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Re: Any other specific make/model found NOT to rub (archive)

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Posted by Rob Levinson on May 31, 1999 at 19:44:32:

In Reply to: Any other specific make/model found NOT to rub? posted by Skid on May 30, 1999 at 21:36:34:

: It seems the best chance is with something no less than 20mm offset. But the key is really the shoulder profile of the specific tire used. Can anyone specify cetain 225-50/16's that are on the small side or with more "sloping" shoulders?

Hold on there, pardner... there are only two reasons to put a really wide tire on a car:

1) Performance: you want ore lateral grip and better braking ability.

2) Appearance: you want to look like you've got a muscular car with big manly (or womanly) tires on it to show how tough you are. See http://riceboypage.com/ for examples.

Now, with that in mind, realize that tires that actually "perform" are of specific construction. This means things like low-profile, stiff sidewall, and "broad" shoulders - category #1 above. These are not the characteristics of the average all-season or family-car tire.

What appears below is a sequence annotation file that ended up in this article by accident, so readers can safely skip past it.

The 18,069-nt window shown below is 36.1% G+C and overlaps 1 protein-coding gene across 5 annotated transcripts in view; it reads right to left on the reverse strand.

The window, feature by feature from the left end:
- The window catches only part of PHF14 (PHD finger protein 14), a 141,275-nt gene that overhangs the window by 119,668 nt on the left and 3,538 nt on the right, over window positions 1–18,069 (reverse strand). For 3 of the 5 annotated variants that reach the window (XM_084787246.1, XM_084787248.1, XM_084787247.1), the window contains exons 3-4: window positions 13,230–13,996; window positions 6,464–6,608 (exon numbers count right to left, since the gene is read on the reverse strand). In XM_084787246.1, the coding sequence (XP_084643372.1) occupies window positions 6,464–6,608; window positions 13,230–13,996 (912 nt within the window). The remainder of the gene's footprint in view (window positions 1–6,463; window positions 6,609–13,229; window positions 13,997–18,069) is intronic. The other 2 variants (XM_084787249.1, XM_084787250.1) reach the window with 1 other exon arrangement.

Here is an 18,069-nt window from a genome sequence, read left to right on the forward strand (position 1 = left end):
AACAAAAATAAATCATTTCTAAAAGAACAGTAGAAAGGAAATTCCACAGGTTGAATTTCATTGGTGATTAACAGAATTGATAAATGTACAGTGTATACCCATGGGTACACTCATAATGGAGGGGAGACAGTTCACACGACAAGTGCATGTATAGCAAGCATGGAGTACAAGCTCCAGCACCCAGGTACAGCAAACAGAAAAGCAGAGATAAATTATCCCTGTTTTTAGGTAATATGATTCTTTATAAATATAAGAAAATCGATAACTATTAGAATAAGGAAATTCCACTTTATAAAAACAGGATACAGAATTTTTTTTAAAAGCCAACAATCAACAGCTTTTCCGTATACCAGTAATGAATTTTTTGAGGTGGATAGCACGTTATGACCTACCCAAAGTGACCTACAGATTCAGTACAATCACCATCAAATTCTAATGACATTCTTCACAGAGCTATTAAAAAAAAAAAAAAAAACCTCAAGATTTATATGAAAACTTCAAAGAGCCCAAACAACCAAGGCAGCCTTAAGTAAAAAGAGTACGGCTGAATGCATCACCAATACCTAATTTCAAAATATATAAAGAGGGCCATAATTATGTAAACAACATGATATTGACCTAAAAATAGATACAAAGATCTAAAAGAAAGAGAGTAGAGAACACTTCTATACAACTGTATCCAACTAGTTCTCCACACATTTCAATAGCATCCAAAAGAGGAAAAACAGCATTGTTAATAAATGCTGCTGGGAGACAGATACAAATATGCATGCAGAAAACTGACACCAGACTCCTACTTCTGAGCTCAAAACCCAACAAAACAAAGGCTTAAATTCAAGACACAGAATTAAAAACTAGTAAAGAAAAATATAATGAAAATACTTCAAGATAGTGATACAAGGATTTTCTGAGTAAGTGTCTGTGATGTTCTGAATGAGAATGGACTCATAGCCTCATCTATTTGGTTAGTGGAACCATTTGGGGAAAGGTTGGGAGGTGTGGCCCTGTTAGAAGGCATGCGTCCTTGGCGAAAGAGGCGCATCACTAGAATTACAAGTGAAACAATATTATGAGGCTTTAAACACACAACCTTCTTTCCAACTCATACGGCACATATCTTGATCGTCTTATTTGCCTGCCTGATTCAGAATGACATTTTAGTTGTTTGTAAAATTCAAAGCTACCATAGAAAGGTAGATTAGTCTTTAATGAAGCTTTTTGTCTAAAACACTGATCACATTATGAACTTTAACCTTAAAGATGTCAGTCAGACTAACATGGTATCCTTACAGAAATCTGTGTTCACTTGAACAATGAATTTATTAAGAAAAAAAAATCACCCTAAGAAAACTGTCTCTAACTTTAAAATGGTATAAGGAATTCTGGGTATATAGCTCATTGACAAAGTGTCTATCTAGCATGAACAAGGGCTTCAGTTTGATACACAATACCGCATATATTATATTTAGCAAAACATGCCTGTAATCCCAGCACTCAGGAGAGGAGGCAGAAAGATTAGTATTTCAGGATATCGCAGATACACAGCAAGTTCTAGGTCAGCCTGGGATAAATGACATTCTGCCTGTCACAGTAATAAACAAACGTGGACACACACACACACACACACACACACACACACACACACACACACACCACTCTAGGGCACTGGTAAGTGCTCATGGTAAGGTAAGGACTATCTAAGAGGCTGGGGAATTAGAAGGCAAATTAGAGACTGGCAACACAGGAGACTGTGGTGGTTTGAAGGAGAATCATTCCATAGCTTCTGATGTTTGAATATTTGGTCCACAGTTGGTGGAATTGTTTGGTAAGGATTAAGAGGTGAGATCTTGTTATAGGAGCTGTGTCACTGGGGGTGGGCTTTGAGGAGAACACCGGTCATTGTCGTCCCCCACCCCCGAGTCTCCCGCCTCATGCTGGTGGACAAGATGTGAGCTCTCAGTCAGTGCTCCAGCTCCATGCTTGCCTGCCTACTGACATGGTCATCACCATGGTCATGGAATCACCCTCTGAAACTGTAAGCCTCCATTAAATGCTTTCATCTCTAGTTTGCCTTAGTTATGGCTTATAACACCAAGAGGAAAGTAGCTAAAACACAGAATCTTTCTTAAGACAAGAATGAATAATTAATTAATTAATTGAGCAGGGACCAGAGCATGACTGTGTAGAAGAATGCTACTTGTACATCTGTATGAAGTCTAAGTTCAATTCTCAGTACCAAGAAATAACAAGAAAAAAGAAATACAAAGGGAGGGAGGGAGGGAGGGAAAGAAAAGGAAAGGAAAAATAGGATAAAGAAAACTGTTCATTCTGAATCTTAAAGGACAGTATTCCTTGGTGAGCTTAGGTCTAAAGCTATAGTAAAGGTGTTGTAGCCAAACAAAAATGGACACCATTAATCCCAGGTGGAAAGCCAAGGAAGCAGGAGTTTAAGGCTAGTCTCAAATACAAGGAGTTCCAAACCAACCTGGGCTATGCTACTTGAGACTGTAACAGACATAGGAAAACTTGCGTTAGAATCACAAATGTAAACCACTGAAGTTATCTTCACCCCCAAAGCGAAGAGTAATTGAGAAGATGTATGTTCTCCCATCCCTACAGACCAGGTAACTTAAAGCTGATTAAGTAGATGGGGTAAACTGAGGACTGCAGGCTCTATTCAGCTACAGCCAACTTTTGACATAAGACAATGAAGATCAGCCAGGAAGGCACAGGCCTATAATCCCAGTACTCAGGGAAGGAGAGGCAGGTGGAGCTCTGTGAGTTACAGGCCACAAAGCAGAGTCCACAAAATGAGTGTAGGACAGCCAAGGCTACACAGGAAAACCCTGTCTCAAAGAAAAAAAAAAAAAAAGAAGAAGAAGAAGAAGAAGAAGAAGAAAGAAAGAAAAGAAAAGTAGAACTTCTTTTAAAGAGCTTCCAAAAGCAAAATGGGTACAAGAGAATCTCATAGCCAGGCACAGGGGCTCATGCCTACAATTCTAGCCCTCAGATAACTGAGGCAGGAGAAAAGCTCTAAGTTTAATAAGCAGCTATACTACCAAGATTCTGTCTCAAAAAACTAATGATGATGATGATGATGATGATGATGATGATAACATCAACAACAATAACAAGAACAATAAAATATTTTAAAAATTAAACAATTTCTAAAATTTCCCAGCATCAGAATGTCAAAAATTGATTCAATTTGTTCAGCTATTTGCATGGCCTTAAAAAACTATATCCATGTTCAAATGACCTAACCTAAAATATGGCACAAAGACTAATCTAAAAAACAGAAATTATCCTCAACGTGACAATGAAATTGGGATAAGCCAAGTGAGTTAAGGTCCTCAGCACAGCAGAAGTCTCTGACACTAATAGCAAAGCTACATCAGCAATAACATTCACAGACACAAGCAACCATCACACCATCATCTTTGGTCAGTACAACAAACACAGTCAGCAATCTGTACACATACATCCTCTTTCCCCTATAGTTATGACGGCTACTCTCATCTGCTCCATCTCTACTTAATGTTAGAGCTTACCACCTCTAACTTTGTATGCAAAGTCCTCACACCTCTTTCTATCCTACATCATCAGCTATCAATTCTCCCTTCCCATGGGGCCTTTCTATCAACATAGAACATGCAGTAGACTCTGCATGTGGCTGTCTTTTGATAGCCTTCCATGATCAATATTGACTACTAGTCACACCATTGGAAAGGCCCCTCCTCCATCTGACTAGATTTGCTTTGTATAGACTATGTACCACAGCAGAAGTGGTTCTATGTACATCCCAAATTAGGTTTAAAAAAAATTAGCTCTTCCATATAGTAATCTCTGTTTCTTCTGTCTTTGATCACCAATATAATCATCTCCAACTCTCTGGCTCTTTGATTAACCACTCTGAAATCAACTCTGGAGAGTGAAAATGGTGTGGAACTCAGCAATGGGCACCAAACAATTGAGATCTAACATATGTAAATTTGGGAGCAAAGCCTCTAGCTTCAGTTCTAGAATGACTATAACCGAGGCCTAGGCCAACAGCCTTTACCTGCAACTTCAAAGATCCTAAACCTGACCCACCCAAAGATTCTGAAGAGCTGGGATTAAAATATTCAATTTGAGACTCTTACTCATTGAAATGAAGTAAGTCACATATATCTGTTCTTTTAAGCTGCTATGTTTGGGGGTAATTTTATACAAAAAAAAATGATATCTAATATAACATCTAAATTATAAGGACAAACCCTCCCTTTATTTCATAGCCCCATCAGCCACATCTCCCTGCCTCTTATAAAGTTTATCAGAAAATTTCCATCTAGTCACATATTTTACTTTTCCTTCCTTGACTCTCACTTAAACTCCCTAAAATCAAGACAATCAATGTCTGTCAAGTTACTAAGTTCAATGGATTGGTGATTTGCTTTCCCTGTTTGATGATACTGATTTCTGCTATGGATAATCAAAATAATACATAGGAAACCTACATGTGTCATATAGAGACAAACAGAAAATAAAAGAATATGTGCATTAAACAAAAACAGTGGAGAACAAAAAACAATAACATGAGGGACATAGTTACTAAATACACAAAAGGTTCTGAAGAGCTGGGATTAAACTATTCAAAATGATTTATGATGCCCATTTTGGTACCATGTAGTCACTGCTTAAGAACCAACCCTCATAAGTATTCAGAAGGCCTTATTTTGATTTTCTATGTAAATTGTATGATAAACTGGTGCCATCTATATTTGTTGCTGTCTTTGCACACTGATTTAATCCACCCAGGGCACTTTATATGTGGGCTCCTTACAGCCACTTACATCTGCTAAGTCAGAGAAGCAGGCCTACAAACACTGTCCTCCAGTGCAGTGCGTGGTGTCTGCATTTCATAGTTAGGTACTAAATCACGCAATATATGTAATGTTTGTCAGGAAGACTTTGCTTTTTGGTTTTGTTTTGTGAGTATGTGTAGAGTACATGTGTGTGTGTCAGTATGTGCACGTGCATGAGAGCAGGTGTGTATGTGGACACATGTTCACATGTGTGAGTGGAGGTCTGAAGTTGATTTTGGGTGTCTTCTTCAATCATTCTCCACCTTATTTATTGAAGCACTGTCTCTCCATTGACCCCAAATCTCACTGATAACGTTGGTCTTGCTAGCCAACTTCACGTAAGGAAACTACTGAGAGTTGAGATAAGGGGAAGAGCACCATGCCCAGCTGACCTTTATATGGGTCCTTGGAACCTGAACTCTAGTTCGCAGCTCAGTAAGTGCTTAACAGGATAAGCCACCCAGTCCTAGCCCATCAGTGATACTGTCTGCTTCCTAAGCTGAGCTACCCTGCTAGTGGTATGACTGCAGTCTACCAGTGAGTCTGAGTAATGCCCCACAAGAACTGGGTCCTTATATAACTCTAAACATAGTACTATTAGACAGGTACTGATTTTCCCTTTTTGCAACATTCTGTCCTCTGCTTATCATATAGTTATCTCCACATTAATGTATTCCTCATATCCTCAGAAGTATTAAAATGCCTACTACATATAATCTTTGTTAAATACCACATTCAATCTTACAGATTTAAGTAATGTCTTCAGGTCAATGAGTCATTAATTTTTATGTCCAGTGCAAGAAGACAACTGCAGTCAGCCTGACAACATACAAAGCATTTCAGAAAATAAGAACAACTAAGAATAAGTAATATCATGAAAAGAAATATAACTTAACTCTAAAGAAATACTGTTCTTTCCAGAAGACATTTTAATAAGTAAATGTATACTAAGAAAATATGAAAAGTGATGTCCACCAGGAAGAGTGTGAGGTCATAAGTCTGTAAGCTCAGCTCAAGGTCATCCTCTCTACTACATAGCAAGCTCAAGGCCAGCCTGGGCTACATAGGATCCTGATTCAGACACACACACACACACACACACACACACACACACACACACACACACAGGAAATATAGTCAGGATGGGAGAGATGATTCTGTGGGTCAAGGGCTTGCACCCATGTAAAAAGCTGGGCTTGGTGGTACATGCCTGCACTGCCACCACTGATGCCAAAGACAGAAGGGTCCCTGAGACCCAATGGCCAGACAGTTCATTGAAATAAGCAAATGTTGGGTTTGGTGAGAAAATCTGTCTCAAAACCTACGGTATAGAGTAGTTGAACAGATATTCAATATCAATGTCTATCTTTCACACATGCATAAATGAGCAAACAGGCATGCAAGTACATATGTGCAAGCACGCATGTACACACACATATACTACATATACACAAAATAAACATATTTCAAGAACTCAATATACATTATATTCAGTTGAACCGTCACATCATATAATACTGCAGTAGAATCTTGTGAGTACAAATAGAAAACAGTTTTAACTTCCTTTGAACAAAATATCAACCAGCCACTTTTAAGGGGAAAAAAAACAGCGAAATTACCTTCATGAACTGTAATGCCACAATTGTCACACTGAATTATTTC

Tires with a "sloping" shoulder would generally be somewhat below the standard for "high performance" tires (not to mention "maximum performance", the step above). So if the tire would have the characteristics that a "sloping" shoulder tire would have, it would be "big" just for looks, therefore category #2 above.

Now, since you've got an E28 which is practically the ultimate "Q-ship" or "sleeper", we know you're after performance. If, for reasons having to do with the offset of the wheels you happen to own or an (understandable) reluctance to trim your fenders, a 225 will rub then you would quite simply go with a narrower tire like a 215 or even 205. The best choice of tire is not always the widest. Think about it this way - what would you expect to perform better, a "Pep Boys Special" 225-section tire or a 205-section Pirelli P-Zero? It's not the width that counts, it's the rubber.

Check out http://www.tirerack.com> for their tire recommendations at the performance level and price in which you're interested.

- Rob


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